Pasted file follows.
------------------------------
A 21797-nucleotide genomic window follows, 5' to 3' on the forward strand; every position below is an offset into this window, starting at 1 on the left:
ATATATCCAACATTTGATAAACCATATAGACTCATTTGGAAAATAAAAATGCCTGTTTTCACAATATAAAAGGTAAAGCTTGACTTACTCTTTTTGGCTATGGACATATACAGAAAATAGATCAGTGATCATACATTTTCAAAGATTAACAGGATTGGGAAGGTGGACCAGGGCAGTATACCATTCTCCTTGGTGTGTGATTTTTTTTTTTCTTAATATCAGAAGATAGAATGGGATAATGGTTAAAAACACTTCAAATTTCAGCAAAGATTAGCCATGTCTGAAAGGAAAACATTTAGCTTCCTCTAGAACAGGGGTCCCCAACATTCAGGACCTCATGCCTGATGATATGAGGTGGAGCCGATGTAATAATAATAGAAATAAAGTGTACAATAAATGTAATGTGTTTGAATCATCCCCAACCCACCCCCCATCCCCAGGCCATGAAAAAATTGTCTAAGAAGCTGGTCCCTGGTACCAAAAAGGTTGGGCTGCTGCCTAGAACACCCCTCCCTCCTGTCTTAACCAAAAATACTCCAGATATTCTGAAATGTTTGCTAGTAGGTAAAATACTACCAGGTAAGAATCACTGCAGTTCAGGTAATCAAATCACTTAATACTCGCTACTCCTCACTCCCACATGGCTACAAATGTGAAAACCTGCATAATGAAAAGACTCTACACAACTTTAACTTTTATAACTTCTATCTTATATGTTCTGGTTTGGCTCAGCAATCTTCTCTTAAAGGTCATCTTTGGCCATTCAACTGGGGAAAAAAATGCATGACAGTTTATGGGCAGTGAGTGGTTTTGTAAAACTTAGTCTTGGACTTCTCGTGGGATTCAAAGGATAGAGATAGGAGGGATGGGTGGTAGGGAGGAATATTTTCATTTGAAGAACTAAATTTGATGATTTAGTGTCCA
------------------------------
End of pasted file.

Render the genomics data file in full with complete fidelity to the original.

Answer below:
A 21797-nucleotide genomic window follows, 5' to 3' on the forward strand; every position below is an offset into this window, starting at 1 on the left:
ATATATCCAACATTTGATAAACCATATAGACTCATTTGGAAAATAAAAATGCCTGTTTTCACAATATAAAAGGTAAAGCTTGACTTACTCTTTTTGGCTATGGACATATACAGAAAATAGATCAGTGATCATACATTTTCAAAGATTAACAGGATTGGGAAGGTGGACCAGGGCAGTATACCATTCTCCTTGGTGTGTGATTTTTTTTTTTCTTAATATCAGAAGATAGAATGGGATAATGGTTAAAAACACTTCAAATTTCAGCAAAGATTAGCCATGTCTGAAAGGAAAACATTTAGCTTCCTCTAGAACAGGGGTCCCCAACATTCAGGACCTCATGCCTGATGATATGAGGTGGAGCCGATGTAATAATAATAGAAATAAAGTGTACAATAAATGTAATGTGTTTGAATCATCCCCAACCCACCCCCCATCCCCAGGCCATGAAAAAATTGTCTAAGAAGCTGGTCCCTGGTACCAAAAAGGTTGGGCTGCTGCCTAGAACACCCCTCCCTCCTGTCTTAACCAAAAATACTCCAGATATTCTGAAATGTTTGCTAGTAGGTAAAATACTACCAGGTAAGAATCACTGCAGTTCAGGTAATCAAATCACTTAATACTCGCTACTCCTCACTCCCACATGGCTACAAATGTGAAAACCTGCATAATGAAAAGACTCTACACAACTTTAACTTTTATAACTTCTATCTTATATGTTCTGGTTTGGCTCAGCAATCTTCTCTTAAAGGTCATCTTTGGCCATTCAACTGGGGAAAAAAATGCATGACAGTTTATGGGCAGTGAGTGGTTTTGTAAAACTTAGTCTTGGACTTCTCGTGGGATTCAAAGGATAGAGATAGGAGGGATGGGTGGTAGGGAGGAATATTTTCATTTGAAGAACTAAATTTGATGATTTAGTGTCCA